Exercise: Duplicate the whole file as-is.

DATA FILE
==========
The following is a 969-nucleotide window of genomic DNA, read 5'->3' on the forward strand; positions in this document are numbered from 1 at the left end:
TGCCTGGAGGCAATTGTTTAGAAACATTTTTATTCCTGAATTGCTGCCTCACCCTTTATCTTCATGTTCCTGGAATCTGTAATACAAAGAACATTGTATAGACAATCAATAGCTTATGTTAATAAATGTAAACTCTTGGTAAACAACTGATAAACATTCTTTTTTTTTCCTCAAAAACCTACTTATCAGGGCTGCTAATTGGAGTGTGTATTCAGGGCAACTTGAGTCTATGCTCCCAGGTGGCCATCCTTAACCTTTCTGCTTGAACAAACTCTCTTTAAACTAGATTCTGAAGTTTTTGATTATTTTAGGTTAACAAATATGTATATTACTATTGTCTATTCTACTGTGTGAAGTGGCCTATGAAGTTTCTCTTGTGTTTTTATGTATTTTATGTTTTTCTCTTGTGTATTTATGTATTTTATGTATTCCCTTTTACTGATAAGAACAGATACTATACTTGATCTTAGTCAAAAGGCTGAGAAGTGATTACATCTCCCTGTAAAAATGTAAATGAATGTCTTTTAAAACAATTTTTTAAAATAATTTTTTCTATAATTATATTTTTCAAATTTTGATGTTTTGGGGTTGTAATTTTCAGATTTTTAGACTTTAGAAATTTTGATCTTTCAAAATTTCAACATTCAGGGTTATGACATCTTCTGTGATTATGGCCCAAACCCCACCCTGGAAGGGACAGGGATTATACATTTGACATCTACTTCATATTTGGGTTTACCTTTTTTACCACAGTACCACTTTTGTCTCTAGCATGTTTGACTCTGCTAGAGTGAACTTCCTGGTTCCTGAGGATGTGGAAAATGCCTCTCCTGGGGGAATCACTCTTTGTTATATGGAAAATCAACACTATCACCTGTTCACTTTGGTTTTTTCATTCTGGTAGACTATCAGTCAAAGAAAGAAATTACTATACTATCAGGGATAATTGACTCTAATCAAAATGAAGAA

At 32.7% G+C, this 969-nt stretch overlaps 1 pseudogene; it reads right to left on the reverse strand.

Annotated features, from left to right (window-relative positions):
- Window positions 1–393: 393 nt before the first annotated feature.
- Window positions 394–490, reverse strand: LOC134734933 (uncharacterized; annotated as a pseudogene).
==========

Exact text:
The following is a 969-nucleotide window of genomic DNA, read 5'->3' on the forward strand; positions in this document are numbered from 1 at the left end:
TGCCTGGAGGCAATTGTTTAGAAACATTTTTATTCCTGAATTGCTGCCTCACCCTTTATCTTCATGTTCCTGGAATCTGTAATACAAAGAACATTGTATAGACAATCAATAGCTTATGTTAATAAATGTAAACTCTTGGTAAACAACTGATAAACATTCTTTTTTTTTCCTCAAAAACCTACTTATCAGGGCTGCTAATTGGAGTGTGTATTCAGGGCAACTTGAGTCTATGCTCCCAGGTGGCCATCCTTAACCTTTCTGCTTGAACAAACTCTCTTTAAACTAGATTCTGAAGTTTTTGATTATTTTAGGTTAACAAATATGTATATTACTATTGTCTATTCTACTGTGTGAAGTGGCCTATGAAGTTTCTCTTGTGTTTTTATGTATTTTATGTTTTTCTCTTGTGTATTTATGTATTTTATGTATTCCCTTTTACTGATAAGAACAGATACTATACTTGATCTTAGTCAAAAGGCTGAGAAGTGATTACATCTCCCTGTAAAAATGTAAATGAATGTCTTTTAAAACAATTTTTTAAAATAATTTTTTCTATAATTATATTTTTCAAATTTTGATGTTTTGGGGTTGTAATTTTCAGATTTTTAGACTTTAGAAATTTTGATCTTTCAAAATTTCAACATTCAGGGTTATGACATCTTCTGTGATTATGGCCCAAACCCCACCCTGGAAGGGACAGGGATTATACATTTGACATCTACTTCATATTTGGGTTTACCTTTTTTACCACAGTACCACTTTTGTCTCTAGCATGTTTGACTCTGCTAGAGTGAACTTCCTGGTTCCTGAGGATGTGGAAAATGCCTCTCCTGGGGGAATCACTCTTTGTTATATGGAAAATCAACACTATCACCTGTTCACTTTGGTTTTTTCATTCTGGTAGACTATCAGTCAAAGAAAGAAATTACTATACTATCAGGGATAATTGACTCTAATCAAAATGAAGAA

At 32.7% G+C, this 969-nt stretch overlaps 1 pseudogene; it reads right to left on the reverse strand.

Annotated features, from left to right (window-relative positions):
- Window positions 1–393: 393 nt before the first annotated feature.
- Window positions 394–490, reverse strand: LOC134734933 (uncharacterized; annotated as a pseudogene).